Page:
SENIOR ADMINISTRATION OFFICIAL: Well, I was not in the meeting, so I cannot --

Q: But certainly you were getting briefed, weren't you, or --

SENIOR ADMINISTRATION OFFICIAL: I cannot tell you what was discussed in the meetings. They did not agree to leave Haiti. They did agree to leave power. And that was our fundamental objective. We believe they should leave Haiti and we will continue to hold to that position.

Q: Are you telling us that the White House never bothered to inquire the President's negotiators asked if these people would be willing to leave Haiti?

SENIOR ADMINISTRATION OFFICIAL: I think the bottom line for us, in these negotiations, was getting them to agree to leave power.

Q: That's not the answer to -- that's not question I'm asking you. I'm asking you: Did the White House every inquire whether or not --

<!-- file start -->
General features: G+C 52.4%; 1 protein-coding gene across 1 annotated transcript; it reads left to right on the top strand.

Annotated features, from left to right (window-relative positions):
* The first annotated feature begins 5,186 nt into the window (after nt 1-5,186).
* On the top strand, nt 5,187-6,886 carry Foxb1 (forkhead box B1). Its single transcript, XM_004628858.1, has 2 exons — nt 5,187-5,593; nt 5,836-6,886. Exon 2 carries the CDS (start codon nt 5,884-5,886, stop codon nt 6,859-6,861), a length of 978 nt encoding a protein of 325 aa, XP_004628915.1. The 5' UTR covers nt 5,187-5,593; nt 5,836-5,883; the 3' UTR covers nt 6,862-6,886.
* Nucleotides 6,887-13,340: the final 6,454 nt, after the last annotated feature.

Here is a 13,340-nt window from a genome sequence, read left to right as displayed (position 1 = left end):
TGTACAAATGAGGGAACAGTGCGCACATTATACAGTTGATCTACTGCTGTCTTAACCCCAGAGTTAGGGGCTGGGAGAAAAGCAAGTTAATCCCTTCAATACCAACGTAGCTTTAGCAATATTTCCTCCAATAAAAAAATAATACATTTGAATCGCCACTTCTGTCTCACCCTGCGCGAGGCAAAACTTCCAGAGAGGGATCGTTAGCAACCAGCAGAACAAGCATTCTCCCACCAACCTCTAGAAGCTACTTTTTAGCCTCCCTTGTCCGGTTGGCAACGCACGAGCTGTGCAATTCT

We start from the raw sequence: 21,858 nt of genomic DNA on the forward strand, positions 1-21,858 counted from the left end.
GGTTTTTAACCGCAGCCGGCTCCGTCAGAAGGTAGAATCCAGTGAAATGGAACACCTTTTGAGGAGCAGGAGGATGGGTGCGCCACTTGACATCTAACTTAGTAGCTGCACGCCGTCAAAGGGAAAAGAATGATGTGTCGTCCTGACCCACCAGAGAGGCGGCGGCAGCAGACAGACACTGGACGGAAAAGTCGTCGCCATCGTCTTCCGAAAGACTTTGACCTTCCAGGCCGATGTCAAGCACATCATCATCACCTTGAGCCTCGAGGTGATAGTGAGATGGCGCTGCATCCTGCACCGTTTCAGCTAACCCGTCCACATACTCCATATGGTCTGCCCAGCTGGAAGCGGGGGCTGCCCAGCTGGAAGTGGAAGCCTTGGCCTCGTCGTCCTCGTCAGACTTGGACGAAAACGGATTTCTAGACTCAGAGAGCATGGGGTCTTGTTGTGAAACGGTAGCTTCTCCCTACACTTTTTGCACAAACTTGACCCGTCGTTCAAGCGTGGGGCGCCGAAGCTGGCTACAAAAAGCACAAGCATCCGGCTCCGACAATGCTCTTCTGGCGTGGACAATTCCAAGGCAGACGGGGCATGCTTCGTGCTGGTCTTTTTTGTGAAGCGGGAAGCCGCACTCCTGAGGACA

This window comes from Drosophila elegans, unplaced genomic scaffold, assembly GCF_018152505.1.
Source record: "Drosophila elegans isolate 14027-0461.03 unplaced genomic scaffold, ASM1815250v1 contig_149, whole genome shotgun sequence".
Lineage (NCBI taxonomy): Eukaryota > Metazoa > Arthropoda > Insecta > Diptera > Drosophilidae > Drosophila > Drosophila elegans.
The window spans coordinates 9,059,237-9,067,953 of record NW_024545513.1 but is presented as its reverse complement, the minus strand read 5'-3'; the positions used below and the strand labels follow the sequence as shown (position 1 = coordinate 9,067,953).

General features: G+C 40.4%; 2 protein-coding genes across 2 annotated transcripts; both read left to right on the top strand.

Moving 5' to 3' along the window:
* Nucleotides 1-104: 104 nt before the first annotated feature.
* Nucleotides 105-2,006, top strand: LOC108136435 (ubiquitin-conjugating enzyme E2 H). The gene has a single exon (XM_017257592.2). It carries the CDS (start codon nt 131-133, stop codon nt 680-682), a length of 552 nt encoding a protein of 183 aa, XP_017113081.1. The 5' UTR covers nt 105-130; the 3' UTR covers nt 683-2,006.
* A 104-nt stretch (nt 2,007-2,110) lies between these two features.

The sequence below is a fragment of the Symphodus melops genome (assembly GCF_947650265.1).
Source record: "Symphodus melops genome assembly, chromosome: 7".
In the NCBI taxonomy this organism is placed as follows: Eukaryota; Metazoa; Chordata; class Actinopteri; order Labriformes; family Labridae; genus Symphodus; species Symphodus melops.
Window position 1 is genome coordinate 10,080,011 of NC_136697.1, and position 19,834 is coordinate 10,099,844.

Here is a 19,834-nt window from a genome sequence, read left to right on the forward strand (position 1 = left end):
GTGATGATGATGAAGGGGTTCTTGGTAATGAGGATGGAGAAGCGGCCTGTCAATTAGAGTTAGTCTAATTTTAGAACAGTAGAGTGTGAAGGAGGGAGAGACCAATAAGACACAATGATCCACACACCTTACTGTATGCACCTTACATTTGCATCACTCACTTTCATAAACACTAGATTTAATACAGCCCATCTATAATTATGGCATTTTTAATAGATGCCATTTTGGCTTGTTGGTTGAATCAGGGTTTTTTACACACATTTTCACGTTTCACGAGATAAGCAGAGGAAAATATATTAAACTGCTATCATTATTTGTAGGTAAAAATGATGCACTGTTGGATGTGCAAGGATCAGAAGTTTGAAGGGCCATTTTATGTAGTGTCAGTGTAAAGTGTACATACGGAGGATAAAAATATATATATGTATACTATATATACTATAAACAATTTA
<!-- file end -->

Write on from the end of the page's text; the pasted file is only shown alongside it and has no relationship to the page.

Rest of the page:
SENIOR ADMINISTRATION OFFICIAL: I think President Carter and -- knew very well our position with respect to what we believed would be the better outcome here. And in the course of the briefings that he received, he clearly knew, understood that our position was, and that they should leave Haiti.

I think in the context, though, of a very compressed negotiation in which time was short and the stakes were high, I think the fact that he achieved the basic objective, which is the commitment of these leaders to step down on a date-certain, is what we needed to achieve.

Q: I don't mean to monopolize, but I'm just trying to get an answer to this question. Did you ever ask him whether or not he had tried to get any commitment they would leave the country, or was it just something that wasn't on your radar screen at that time? You didn't seem to have an interest in whether he did anything but step down from power?

SENIOR ADMINISTRATION OFFICIAL: It's my understanding that the subject was discussed between President Carter and --

Q: Carter says he didn't. Carter says he opposed it.

Q: He said never.